||All rights reserved.
||GM's second global car appears as
Daewoo or Chevrolet, as pictured here.
Reilly has just been
named as the CEO of Opel / Vauxhall. Before this appointment, he spent
7 years in Korea, founding GM Daewoo and growing it to be an
indispensable part of General Motors. Today, GM Daewoo not only becomes
a high-volume production center of GM but also its R&D center for
small to compact cars. Its first global responsibility was Chevrolet
Cruze / Daewoo Lacetti. The second is this one, Chevrolet Spark /
Daewoo Matiz II.
In Korea, the new Matiz is called "Matiz Creative" in order to
distinguish from the first generation car still being sold there –
although this situation is not expected to be long. You might remember
the original Matiz. It had little to remember except its tasteful
design by Giugiaro. The new Matiz is also a design-led product, but
this time more aggressive, more in-your-face. While it might has more
showroom appeal to young customers, it is likely to age more quickly
than the old car which lasted for 11 years. The car has a
volume-optimized profile similar to Suzuki Splash, but it is a little
narrower and lower. Compare with the old Matiz, however, it is wider
and longer by nearly 100 mm, and taller by 30 mm. This result in a
spacious cabin truly capable of seating 4 adults.
||New Matiz is a design-led product...
However, the interior gives us a mixed
impression. Functionally, it has nothing to offend. Visually, it tries
hard to be funky – in particular the single gauge instrument pod and a
small LCD information display – but the center console and glovebox
look outdated. The plastics are also quite cheap, failing to match its
arch-rival Hyundai i10, let alone the more matured European minicars.
The plasticky faux alloy trim and the dark ambience did nothing to
raise its visual quality. GM Daewoo has yet to manage quality vs price
as well as its rivals. A second production site at India might explain
why it did not choose classier materials, but isn't Hyundai i10 also
produced in India ?
Like other small cars, the Matiz is easy to drive around town due to
its compact size and lightweight. It suspension is clearly tuned for
comfort, which is not much of a surprise. Understeer comes early, but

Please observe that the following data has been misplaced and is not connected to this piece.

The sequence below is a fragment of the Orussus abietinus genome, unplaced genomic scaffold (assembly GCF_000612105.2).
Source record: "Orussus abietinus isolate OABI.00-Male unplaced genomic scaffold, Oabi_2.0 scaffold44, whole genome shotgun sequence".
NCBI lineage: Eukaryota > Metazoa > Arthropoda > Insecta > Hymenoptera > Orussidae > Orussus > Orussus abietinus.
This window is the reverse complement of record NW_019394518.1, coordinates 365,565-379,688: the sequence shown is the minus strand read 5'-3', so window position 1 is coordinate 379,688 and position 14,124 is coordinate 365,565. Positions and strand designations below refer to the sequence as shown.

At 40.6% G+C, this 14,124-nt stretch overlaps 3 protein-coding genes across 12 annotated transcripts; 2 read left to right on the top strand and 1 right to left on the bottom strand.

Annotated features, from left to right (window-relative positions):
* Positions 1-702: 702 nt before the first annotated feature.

body roll is well managed. There is some NVH issues on the
preproduction car when it rides over large bumps, but considering the
chassis comprises of 66% high-strength steel and 16%
ultra-high-strength steel, a little more acoustic materials and
suspension fine tuning will easily solve the problem.
||Quality is missing here...
The Matiz / Spark offer two small
engines to satisfy the basic needs: a 70hp 1.0-liter 16-valve and a
82hp 1.2-liter 16-valve, both equipped with port deactivation to
increase exhaust gas recirculation and save fuel. In town, the smaller
engine has just enough pull to keep up with the traffic. The larger
engine has more mid-range punch, but it screams noisily approaching
5000 rpm, leading to poor refinement on highway. Daewoo's manual
gearbox also lacks a satisfying gearshift, which is vague and
The new Matiz / Spark look promising from its exterior design and
packaging, but in fact it is an average product like its predecessor.
While it fulfills the basic needs for 4-people transportation, it
offers no more refinement or sparkle than the class average. I wonder
why Chevrolet calls it Spark.
||A Spark whose driving lacks sparkle...
||All rights reserved.
| Spark EV
California launched the
controversial ZEV (Zero Emission Vehicle) legislation as early as 1990.
After countless of arguments, bargaining and revisions, the regulation
is finally coming into force. By model year 2015, large manufacturers
like GM, Ford, Chrysler, Toyota, Nissan and Honda have to sell at least
3 percent ZEVs in the state (though there are ways to lower the limit